Natalizumab Safety Update – February 2013

#MSBlog: February 2013 update: 331 natalizumab-related cases of PML; 23% mortality.

“As of the 5th February 2013 there have been 331 confirmed cases of natalizumab associated PML. This is on denominator of over 112,000 treated MSers with over 260,000 years of natalizumab exposure. 76 out or the 331 MSers with PML, or 23% of the cases, have died as a result of PML.”

“For accurate risk profiling please refer to slide 18. This is based on JCV exposure, duration of treatment and prior use of immunosuppressive therapies.”

“If you are on Natalizumab please help out by completing this survey. Thanks.”

About the author

Prof G

Professor of Neurology, Barts & The London. MS & Preventive Neurology thinker, blogger, runner, vegetable gardener, husband, father, cook and wine & food lover.


  • How do we read the risk stratification tool with respect to the time periods referenced? In other words, if someone falls into the 5.2/1000 (or 1 in 192) box, then what does that mean? If 5.2 out of 1000 will get the disease, does this take into account the number of doses the person has received? Obviously, someone who is JC positive and has 25 doses should be at a lower risk of developing PML than someone who receives 47 doses.
    But my question is this: 5.2 MSers (JCV+/No IS use/>24 months tx) out of 1000 will develop PML … when? Yearly? Over the 2 years from 25 – 48 infusions? Or do you "roll the dice" each time you have an infusion with a 1 in 192 chance of developing PML?
    Does my question make sense?

    • 5.2/1000 means that there are 5.2 (i.e. 5-6 cases) cases for every thousand people treatedwhich means you have a 1 in 192 chance of developing PML if you are JC viruspositive and been on treatment for more than 2 years (that will be say 24 doses if you have have less than 2 years of dosing then the chance is about 1 in 1 thousand six hundred and seventy people. In regard to differences between 25and 47 doses i.e 2-4 years of treamtent this is the windows of treatment that biogen looked and based their risk stratefication at. After 2 years then your risk is about 1 in 200 of getting PML and this remains for the next two years. As more people develop PML it may be possible to reduce the interval say to one years vereses two years.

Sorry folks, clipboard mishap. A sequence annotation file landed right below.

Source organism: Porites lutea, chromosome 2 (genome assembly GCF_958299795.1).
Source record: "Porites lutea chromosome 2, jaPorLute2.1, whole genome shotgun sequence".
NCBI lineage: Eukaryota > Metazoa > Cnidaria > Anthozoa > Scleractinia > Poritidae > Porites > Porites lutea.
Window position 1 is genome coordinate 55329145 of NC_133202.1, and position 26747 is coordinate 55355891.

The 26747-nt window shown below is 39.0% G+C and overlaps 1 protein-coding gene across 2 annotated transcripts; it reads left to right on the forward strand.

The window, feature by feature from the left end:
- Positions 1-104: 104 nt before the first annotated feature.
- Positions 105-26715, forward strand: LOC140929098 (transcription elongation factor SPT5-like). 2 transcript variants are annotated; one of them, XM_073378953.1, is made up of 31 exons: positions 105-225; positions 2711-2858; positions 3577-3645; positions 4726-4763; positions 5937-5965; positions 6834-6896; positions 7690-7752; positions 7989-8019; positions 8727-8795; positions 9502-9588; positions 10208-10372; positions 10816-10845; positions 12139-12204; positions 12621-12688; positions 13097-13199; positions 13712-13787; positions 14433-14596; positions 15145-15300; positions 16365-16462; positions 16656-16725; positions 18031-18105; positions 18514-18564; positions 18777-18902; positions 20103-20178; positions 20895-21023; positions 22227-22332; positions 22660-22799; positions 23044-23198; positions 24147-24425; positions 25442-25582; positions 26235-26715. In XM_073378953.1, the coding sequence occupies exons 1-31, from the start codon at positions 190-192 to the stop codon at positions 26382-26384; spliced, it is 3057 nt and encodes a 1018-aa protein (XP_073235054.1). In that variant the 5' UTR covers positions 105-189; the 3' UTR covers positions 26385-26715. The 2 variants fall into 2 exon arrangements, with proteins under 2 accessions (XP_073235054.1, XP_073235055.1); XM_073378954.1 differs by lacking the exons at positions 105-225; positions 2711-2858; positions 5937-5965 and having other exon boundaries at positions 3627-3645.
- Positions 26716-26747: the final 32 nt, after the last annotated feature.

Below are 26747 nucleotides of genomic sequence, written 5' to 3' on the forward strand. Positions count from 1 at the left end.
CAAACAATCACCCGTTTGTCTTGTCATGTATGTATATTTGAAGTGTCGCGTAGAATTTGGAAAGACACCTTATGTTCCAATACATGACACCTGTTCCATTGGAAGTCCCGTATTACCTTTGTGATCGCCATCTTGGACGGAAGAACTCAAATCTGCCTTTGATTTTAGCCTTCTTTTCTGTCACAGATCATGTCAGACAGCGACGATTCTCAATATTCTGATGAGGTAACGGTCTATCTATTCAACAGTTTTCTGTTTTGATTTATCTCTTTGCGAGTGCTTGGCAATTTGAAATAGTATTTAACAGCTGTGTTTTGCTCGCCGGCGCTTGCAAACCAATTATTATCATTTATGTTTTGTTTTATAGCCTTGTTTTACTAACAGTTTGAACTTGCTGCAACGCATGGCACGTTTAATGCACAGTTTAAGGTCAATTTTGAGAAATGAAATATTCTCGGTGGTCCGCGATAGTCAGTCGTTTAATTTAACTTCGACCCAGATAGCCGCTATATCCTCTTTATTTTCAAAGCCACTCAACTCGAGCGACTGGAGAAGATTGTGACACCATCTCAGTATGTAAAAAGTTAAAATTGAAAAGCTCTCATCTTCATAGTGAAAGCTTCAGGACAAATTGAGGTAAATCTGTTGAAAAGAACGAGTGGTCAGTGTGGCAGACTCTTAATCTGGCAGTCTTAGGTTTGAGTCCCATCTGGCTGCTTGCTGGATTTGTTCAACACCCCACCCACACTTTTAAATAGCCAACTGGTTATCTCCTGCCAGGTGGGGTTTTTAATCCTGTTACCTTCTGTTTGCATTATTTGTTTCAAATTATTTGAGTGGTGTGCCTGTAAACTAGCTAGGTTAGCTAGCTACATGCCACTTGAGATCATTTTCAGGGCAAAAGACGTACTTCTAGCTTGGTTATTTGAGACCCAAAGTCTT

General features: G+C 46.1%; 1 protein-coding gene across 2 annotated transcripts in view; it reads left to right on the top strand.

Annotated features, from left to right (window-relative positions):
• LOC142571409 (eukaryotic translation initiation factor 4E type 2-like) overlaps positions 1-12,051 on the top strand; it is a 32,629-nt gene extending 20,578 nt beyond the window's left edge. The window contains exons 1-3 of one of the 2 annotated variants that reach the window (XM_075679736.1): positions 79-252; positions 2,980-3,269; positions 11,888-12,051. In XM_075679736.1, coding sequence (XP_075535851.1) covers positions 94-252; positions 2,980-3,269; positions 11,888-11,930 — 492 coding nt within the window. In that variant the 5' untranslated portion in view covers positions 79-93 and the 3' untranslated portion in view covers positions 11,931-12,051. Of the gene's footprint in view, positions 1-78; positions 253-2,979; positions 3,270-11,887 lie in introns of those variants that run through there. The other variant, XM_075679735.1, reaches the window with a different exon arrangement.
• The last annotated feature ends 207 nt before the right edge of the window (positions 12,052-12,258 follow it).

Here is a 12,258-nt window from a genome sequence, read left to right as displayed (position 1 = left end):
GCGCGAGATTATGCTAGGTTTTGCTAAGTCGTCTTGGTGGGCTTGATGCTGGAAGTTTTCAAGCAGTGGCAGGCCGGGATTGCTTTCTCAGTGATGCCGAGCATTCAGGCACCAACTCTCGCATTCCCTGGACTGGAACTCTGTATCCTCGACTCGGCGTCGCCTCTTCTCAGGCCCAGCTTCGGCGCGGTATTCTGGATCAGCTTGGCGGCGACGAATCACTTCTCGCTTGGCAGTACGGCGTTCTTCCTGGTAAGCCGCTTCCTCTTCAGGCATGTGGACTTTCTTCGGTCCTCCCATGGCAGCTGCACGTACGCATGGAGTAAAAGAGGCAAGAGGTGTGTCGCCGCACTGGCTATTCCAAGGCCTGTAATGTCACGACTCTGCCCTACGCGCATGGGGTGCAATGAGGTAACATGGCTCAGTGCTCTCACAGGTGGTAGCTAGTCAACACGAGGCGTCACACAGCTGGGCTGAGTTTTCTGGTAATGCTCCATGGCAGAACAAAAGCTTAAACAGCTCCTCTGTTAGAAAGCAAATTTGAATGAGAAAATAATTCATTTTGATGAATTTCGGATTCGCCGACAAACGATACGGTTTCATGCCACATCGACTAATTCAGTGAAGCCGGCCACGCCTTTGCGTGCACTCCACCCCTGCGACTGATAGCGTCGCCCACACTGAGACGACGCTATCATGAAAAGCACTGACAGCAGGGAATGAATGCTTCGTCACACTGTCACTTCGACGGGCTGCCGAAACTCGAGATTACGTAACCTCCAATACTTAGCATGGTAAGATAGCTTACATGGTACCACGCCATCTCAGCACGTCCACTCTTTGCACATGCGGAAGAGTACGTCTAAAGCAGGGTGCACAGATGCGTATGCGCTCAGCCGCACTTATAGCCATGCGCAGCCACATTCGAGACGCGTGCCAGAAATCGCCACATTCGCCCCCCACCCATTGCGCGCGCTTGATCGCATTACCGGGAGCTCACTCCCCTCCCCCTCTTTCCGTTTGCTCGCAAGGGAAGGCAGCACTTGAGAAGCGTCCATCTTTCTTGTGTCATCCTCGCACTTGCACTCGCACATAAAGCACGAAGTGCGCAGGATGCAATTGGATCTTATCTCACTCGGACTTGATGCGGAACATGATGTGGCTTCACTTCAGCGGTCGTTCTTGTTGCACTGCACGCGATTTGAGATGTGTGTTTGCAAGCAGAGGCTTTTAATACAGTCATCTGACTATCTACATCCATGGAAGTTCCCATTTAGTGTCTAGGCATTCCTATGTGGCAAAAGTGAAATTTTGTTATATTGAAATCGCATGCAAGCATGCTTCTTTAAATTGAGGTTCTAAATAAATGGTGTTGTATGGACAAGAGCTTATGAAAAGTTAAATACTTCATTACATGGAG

• Your question makes sense. The data is based on all subjects that have had more than 24 infusions. The problem is that it is confounded by JCV+ people coming off the drug, which falsely lowers the risk for a JCV+ve individual continuing on treatment. So the data is being confounded my the impact of JCV serological screening. The bottom line is that if you are in the high-risk category for developing PML you have to assume that your risk will increase with time, which is why a lot of MSers are choosing to stop natalizumab and move onto something else.

  • Following on from Prof G's answer – does the JCV risk really go away once Tysabri is stopped ? I thought I had read that there had been PML cases in people who had stopped Tysabri.

    Also I presume there is scant if any knowledge of the specific risk of moving from Tysabri to either Fingolimod or other monoclonal antibody ?

    • There is a period of asymptomatic PML, i.e. a period of time before it presents with overt symptoms. We know this from serial MRI studies. Therefore if you stop Natalizumab there is still a risk of developing PML. However, once your immune cells get back into the brain and spinal cord they should see the virus and clear it.

      You are correct when you say we have no data about the risk of PML on other therapies post-natalizumab. I agree it can't be zero because the virus must have a niche it lives in where it can undergo mutations. These mutation can't simply disappear when you stop natalizumab therefore the must increase your risk above baseline.

By Prof G



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